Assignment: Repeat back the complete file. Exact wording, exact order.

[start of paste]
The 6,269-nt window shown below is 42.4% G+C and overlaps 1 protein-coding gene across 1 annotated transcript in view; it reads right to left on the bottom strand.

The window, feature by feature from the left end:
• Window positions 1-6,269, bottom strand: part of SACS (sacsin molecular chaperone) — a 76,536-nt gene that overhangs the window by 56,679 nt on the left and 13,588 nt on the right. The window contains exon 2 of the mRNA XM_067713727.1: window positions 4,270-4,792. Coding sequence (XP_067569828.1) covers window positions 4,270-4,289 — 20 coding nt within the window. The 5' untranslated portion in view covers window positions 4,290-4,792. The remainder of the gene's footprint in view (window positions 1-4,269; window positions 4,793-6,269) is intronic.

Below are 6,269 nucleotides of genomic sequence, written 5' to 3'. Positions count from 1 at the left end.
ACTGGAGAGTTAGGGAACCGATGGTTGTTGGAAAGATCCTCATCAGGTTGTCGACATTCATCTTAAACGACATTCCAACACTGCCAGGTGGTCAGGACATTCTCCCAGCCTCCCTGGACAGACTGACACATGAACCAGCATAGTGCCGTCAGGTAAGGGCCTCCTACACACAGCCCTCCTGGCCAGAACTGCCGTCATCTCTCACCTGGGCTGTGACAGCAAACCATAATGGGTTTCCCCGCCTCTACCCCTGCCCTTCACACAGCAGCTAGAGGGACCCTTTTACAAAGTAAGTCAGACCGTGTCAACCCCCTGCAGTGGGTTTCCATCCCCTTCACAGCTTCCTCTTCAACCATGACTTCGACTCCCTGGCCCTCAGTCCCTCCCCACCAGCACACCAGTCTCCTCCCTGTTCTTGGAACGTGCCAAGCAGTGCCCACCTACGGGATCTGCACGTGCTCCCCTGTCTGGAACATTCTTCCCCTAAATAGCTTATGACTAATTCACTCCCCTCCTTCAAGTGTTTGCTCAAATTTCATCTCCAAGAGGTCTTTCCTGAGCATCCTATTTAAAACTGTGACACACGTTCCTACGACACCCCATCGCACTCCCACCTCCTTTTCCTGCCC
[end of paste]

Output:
The 6,269-nt window shown below is 42.4% G+C and overlaps 1 protein-coding gene across 1 annotated transcript in view; it reads right to left on the bottom strand.

The window, feature by feature from the left end:
• Window positions 1-6,269, bottom strand: part of SACS (sacsin molecular chaperone) — a 76,536-nt gene that overhangs the window by 56,679 nt on the left and 13,588 nt on the right. The window contains exon 2 of the mRNA XM_067713727.1: window positions 4,270-4,792. Coding sequence (XP_067569828.1) covers window positions 4,270-4,289 — 20 coding nt within the window. The 5' untranslated portion in view covers window positions 4,290-4,792. The remainder of the gene's footprint in view (window positions 1-4,269; window positions 4,793-6,269) is intronic.

Below are 6,269 nucleotides of genomic sequence, written 5' to 3'. Positions count from 1 at the left end.
ACTGGAGAGTTAGGGAACCGATGGTTGTTGGAAAGATCCTCATCAGGTTGTCGACATTCATCTTAAACGACATTCCAACACTGCCAGGTGGTCAGGACATTCTCCCAGCCTCCCTGGACAGACTGACACATGAACCAGCATAGTGCCGTCAGGTAAGGGCCTCCTACACACAGCCCTCCTGGCCAGAACTGCCGTCATCTCTCACCTGGGCTGTGACAGCAAACCATAATGGGTTTCCCCGCCTCTACCCCTGCCCTTCACACAGCAGCTAGAGGGACCCTTTTACAAAGTAAGTCAGACCGTGTCAACCCCCTGCAGTGGGTTTCCATCCCCTTCACAGCTTCCTCTTCAACCATGACTTCGACTCCCTGGCCCTCAGTCCCTCCCCACCAGCACACCAGTCTCCTCCCTGTTCTTGGAACGTGCCAAGCAGTGCCCACCTACGGGATCTGCACGTGCTCCCCTGTCTGGAACATTCTTCCCCTAAATAGCTTATGACTAATTCACTCCCCTCCTTCAAGTGTTTGCTCAAATTTCATCTCCAAGAGGTCTTTCCTGAGCATCCTATTTAAAACTGTGACACACGTTCCTACGACACCCCATCGCACTCCCACCTCCTTTTCCTGCCC